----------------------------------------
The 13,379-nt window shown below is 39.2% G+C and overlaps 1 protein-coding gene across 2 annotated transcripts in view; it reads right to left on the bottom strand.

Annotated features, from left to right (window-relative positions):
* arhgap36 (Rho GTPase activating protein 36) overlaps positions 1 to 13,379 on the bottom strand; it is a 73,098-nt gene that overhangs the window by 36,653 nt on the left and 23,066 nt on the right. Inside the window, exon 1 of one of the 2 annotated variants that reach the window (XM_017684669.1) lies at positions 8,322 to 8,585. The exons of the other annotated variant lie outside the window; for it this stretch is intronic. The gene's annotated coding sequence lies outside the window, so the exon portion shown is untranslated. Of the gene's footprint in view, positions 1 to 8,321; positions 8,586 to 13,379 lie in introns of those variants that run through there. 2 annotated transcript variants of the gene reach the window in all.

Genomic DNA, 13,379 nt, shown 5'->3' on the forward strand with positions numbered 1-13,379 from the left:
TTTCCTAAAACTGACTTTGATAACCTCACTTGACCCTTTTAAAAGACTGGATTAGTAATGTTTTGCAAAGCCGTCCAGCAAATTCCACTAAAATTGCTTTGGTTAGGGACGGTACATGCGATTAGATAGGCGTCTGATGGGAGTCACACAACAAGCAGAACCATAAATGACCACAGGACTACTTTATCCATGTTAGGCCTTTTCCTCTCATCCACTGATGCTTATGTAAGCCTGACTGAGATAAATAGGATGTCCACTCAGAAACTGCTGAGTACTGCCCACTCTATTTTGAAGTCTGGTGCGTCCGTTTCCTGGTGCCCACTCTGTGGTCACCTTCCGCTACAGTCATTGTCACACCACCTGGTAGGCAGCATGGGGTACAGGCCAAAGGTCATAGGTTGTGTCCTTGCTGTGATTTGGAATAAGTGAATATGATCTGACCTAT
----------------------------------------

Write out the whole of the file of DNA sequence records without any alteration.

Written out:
The 13,379-nt window shown below is 39.2% G+C and overlaps 1 protein-coding gene across 2 annotated transcripts in view; it reads right to left on the bottom strand.

Annotated features, from left to right (window-relative positions):
* arhgap36 (Rho GTPase activating protein 36) overlaps positions 1 to 13,379 on the bottom strand; it is a 73,098-nt gene that overhangs the window by 36,653 nt on the left and 23,066 nt on the right. Inside the window, exon 1 of one of the 2 annotated variants that reach the window (XM_017684669.1) lies at positions 8,322 to 8,585. The exons of the other annotated variant lie outside the window; for it this stretch is intronic. The gene's annotated coding sequence lies outside the window, so the exon portion shown is untranslated. Of the gene's footprint in view, positions 1 to 8,321; positions 8,586 to 13,379 lie in introns of those variants that run through there. 2 annotated transcript variants of the gene reach the window in all.

Genomic DNA, 13,379 nt, shown 5'->3' on the forward strand with positions numbered 1-13,379 from the left:
TTTCCTAAAACTGACTTTGATAACCTCACTTGACCCTTTTAAAAGACTGGATTAGTAATGTTTTGCAAAGCCGTCCAGCAAATTCCACTAAAATTGCTTTGGTTAGGGACGGTACATGCGATTAGATAGGCGTCTGATGGGAGTCACACAACAAGCAGAACCATAAATGACCACAGGACTACTTTATCCATGTTAGGCCTTTTCCTCTCATCCACTGATGCTTATGTAAGCCTGACTGAGATAAATAGGATGTCCACTCAGAAACTGCTGAGTACTGCCCACTCTATTTTGAAGTCTGGTGCGTCCGTTTCCTGGTGCCCACTCTGTGGTCACCTTCCGCTACAGTCATTGTCACACCACCTGGTAGGCAGCATGGGGTACAGGCCAAAGGTCATAGGTTGTGTCCTTGCTGTGATTTGGAATAAGTGAATATGATCTGACCTAT